The Progression of Technique in the Heian Karate Form (Pinan Karate Form)

Heian Karate Form…Pinan Karate Form

I noticed something very interesting when I was learning the Heian Karate Formsequence. And I was taught them when they were still known as Pinans.

heian karate form

Mobility is its own power



Pinan one was just a basic form. But Pinan two and four seemed to be a progressive variation. The first move with the hands mid level and high level, the technique used on the return steps of the form, these seemed like interpretations of the same concept.

And, if you compare pinan three and Pinan five, you have the same thing occurring.

But it was many years before i actually started to see the similarity of technique, and to understand the basic concept the creator of this form used.

The concept is a back stance concept.

Now, the form is called Heian these days, and it is the Japanese who have deviated from this concept.

When ¬†Japanese karate students do these forms they tend to widen the back stance, making it a half a horse stance. This immobilizes the stance, and splits the intention; which way are you setting up to go? To the side…or to the front? And there is no way to do a front kick with the front leg off a stance arranged this way.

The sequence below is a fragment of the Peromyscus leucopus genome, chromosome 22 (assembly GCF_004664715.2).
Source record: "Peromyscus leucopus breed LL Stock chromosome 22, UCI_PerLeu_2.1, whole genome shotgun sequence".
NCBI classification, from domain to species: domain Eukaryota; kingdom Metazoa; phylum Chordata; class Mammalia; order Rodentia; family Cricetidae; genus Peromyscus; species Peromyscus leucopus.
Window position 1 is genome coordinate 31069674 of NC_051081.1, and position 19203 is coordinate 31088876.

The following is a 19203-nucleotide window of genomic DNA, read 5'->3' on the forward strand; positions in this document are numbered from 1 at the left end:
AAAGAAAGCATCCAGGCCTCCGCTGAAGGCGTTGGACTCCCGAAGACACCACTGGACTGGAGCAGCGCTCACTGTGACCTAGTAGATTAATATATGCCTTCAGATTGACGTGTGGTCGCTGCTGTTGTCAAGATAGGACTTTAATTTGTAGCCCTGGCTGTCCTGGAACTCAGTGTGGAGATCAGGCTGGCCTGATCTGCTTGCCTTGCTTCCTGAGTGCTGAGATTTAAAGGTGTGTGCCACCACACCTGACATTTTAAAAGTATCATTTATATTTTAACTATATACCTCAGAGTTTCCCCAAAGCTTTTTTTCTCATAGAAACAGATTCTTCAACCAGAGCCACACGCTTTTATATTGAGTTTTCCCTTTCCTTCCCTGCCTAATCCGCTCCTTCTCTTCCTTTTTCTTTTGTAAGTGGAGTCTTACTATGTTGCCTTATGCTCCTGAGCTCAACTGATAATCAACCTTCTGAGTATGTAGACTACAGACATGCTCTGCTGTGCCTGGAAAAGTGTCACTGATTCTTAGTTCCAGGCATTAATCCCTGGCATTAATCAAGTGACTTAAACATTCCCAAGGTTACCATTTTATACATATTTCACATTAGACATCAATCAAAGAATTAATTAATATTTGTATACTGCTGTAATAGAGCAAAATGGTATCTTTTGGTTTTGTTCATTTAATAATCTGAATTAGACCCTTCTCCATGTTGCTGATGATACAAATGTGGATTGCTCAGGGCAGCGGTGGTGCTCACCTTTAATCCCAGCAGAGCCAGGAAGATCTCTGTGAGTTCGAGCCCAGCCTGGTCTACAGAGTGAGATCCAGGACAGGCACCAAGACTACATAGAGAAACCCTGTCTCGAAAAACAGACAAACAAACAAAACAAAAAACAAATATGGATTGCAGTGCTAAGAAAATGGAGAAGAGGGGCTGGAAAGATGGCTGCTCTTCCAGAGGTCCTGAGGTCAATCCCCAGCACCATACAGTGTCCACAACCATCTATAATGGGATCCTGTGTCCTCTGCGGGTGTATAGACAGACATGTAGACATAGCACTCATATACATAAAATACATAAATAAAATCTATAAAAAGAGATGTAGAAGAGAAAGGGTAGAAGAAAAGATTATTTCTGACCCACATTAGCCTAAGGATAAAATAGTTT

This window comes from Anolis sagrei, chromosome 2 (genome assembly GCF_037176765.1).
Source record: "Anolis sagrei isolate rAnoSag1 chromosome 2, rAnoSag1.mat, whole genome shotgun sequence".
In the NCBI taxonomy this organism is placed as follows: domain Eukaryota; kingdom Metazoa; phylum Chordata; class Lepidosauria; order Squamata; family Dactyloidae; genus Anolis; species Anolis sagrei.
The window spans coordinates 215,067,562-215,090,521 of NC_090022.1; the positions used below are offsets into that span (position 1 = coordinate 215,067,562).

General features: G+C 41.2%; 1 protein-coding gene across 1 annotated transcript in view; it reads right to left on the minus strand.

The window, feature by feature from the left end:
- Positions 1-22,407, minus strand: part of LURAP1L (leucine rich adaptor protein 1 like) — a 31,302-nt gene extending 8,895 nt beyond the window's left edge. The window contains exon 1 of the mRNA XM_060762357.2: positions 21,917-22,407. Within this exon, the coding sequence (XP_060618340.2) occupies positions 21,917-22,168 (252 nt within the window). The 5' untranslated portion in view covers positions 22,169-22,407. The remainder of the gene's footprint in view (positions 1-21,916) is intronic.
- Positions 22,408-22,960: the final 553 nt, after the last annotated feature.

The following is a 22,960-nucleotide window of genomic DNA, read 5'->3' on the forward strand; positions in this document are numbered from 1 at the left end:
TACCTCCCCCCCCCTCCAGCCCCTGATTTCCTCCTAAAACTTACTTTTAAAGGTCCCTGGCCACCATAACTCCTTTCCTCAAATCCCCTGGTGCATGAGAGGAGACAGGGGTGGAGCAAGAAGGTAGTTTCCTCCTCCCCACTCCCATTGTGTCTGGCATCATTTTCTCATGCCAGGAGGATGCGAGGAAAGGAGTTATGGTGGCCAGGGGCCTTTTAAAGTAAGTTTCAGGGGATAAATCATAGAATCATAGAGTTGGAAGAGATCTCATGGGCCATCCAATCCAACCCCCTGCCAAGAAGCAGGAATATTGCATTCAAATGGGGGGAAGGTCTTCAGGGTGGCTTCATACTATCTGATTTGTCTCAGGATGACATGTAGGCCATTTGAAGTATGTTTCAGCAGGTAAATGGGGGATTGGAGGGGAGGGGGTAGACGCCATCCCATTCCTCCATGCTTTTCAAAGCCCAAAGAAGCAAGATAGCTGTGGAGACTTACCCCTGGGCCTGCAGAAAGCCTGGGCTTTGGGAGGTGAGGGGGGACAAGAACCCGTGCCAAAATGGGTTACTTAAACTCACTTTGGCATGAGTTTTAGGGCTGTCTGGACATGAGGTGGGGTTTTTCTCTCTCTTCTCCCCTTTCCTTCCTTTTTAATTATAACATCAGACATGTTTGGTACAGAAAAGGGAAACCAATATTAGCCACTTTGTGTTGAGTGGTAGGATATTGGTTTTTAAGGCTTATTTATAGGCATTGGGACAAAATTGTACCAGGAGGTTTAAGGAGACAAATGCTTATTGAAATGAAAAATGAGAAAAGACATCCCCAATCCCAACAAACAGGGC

When the Heians were Pinans, however, the back stance was narrower, which enabled one to set up the legs so they would both contribute to the forward motion. This also allowed for more traction on the launch. And, one could kick effectively with the front leg out of a back stance.

These three reasons make for a superior art. Launch faster and be quicker by using more body, more leg, more traction. This would enable one to shuffle forward to throw the whole body into a technique. The Japanese, in this specific, prefer shifting into a forward stance. But a forward stance has very little ability to kick with the front leg, or either leg, and the stance is too rooted to be mobile.

For these reasons I have always kept to the ancient stance set up in the heian Karate Forms, or, as I like to call them the Pinan Karate Forms.

 

Leave a Reply

Your email address will not be published.